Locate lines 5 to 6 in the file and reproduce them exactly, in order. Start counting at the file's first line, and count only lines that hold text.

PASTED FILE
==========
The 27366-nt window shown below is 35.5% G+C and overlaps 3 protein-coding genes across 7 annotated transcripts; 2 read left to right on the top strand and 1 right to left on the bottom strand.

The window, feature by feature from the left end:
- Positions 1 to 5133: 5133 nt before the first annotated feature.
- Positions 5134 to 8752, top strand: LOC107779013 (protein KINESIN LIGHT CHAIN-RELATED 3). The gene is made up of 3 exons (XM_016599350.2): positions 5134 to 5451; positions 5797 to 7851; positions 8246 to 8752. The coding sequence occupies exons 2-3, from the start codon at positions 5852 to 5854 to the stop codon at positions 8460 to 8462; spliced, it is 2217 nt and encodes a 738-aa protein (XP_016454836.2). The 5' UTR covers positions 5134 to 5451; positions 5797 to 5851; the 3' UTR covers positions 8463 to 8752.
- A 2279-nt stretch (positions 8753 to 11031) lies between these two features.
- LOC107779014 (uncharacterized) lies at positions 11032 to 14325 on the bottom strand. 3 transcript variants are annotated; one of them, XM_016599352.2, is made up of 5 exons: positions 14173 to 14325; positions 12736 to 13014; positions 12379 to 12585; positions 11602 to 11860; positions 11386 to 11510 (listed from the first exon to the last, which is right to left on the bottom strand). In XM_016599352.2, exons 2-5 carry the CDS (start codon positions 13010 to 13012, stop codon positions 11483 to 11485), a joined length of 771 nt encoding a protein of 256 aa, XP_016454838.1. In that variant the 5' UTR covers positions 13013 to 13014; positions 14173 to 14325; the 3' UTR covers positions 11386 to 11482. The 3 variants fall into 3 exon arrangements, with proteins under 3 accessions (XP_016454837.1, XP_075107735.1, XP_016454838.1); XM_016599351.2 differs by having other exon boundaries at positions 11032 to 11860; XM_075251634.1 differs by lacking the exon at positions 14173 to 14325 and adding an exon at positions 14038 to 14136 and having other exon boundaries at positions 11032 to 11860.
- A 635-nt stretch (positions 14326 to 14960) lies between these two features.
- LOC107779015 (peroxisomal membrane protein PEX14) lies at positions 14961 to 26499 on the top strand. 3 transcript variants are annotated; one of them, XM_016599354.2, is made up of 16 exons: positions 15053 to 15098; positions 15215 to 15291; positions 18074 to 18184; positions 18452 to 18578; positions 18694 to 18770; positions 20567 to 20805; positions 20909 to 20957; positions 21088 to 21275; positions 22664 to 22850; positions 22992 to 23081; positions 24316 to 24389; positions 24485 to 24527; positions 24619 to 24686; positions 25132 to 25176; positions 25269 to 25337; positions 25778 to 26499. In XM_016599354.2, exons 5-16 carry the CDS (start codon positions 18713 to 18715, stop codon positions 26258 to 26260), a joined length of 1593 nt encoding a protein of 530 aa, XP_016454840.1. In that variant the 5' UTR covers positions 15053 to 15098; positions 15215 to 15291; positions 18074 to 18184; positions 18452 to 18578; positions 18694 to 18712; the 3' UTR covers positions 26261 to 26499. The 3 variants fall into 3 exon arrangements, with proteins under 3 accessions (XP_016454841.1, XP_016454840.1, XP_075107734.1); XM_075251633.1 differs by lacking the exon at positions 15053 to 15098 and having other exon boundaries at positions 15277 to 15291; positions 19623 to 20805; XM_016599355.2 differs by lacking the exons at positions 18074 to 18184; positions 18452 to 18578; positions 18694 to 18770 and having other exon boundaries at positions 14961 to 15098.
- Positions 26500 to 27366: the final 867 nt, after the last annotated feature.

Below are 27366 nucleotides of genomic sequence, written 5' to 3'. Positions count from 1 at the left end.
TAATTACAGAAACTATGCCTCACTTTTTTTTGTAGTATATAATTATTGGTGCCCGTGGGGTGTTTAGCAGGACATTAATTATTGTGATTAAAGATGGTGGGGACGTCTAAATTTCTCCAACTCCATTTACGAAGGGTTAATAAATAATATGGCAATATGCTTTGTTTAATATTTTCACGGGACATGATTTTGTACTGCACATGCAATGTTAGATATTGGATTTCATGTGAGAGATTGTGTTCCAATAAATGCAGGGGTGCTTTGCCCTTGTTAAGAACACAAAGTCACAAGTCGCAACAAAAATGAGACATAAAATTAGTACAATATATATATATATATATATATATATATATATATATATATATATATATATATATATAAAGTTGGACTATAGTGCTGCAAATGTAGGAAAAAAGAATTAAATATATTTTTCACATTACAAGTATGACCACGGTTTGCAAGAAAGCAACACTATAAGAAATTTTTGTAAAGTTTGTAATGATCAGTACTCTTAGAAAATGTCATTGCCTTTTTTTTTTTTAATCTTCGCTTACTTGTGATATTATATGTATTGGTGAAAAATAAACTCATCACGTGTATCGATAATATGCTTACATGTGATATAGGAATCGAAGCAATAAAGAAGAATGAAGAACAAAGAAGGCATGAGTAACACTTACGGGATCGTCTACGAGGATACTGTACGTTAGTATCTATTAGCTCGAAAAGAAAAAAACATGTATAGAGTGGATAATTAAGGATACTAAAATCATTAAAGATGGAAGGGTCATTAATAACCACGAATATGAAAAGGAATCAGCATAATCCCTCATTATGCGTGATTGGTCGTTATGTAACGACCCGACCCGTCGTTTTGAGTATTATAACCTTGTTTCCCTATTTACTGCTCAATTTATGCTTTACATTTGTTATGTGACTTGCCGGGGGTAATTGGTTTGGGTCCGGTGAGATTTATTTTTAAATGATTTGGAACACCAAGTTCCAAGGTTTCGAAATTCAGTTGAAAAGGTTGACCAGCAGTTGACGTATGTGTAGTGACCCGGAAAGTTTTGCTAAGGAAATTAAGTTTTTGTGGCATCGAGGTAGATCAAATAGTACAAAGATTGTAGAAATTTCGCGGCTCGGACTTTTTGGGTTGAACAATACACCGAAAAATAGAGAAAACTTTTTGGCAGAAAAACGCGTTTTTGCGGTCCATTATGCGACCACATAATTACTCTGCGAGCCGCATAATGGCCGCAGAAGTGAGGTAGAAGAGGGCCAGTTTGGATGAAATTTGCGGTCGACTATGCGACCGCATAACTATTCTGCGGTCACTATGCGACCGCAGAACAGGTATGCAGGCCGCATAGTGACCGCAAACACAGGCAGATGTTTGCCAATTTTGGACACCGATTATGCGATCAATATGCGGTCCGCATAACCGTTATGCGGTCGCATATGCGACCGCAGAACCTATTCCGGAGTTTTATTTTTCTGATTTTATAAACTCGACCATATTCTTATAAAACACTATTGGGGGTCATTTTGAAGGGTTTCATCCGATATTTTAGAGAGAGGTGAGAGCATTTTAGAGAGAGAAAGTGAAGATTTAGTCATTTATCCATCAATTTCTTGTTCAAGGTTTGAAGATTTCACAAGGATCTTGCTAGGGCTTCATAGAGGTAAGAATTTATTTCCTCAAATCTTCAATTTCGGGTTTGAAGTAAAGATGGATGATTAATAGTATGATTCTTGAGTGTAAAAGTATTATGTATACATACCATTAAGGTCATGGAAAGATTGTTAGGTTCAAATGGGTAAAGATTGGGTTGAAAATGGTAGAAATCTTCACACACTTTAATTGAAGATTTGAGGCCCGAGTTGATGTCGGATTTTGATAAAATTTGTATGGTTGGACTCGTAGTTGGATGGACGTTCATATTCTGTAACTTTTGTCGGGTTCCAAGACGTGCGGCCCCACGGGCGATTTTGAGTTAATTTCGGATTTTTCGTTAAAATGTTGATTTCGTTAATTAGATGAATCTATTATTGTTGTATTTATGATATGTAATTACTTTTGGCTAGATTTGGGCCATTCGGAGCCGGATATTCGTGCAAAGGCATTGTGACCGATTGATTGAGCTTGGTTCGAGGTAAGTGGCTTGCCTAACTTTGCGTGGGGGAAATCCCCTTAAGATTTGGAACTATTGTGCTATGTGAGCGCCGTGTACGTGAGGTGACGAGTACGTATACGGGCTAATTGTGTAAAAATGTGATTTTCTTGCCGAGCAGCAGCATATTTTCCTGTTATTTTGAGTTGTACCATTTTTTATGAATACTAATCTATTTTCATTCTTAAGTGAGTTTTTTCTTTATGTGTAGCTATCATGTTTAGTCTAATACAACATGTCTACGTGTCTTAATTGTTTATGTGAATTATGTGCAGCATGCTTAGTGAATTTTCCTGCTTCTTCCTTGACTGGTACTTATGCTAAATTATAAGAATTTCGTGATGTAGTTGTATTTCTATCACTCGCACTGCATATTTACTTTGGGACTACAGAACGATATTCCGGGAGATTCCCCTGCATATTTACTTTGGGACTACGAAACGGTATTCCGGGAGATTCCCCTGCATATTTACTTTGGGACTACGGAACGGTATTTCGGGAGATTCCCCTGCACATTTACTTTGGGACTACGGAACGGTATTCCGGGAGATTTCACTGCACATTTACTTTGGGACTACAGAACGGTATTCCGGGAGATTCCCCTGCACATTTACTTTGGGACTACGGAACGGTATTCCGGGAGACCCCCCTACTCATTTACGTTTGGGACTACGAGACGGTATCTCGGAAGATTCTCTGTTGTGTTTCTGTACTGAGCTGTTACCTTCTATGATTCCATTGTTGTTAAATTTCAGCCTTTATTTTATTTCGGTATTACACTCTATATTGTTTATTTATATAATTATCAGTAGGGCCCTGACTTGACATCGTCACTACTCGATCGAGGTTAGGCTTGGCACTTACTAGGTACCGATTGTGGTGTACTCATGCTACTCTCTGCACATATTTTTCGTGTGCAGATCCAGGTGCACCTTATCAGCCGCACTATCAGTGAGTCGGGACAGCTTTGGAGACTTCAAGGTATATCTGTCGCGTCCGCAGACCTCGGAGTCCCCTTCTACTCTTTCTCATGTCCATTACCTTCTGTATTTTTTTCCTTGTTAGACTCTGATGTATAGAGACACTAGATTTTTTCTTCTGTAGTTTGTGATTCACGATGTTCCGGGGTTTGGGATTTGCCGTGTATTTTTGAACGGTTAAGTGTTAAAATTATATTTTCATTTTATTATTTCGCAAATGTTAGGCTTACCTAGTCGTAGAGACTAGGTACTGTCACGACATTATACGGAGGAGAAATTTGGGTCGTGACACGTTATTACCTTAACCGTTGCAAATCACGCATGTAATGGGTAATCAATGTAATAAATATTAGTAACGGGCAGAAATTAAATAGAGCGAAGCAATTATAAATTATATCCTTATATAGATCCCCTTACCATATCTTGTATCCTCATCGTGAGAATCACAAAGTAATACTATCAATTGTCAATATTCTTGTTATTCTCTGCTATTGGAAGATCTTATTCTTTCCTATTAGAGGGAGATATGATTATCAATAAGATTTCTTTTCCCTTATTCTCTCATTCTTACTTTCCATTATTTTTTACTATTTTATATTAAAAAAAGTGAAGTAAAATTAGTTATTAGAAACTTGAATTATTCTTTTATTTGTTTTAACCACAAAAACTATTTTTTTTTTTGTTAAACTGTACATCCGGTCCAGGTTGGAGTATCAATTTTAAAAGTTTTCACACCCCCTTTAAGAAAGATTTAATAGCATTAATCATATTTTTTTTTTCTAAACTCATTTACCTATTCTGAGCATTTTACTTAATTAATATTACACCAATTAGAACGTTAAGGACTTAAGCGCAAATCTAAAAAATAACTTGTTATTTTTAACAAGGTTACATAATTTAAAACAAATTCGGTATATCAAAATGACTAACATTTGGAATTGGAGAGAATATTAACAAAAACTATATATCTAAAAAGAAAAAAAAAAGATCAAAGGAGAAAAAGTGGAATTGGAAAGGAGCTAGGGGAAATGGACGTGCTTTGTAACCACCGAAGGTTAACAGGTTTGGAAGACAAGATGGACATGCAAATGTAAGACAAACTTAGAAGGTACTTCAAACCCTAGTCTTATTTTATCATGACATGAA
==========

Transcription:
- A 2279-nt stretch (positions 8753 to 11031) lies between these two features.
- LOC107779014 (uncharacterized) lies at positions 11032 to 14325 on the bottom strand. 3 transcript variants are annotated; one of them, XM_016599352.2, is made up of 5 exons: positions 14173 to 14325; positions 12736 to 13014; positions 12379 to 12585; positions 11602 to 11860; positions 11386 to 11510 (listed from the first exon to the last, which is right to left on the bottom strand). In XM_016599352.2, exons 2-5 carry the CDS (start codon positions 13010 to 13012, stop codon positions 11483 to 11485), a joined length of 771 nt encoding a protein of 256 aa, XP_016454838.1. In that variant the 5' UTR covers positions 13013 to 13014; positions 14173 to 14325; the 3' UTR covers positions 11386 to 11482. The 3 variants fall into 3 exon arrangements, with proteins under 3 accessions (XP_016454837.1, XP_075107735.1, XP_016454838.1); XM_016599351.2 differs by having other exon boundaries at positions 11032 to 11860; XM_075251634.1 differs by lacking the exon at positions 14173 to 14325 and adding an exon at positions 14038 to 14136 and having other exon boundaries at positions 11032 to 11860.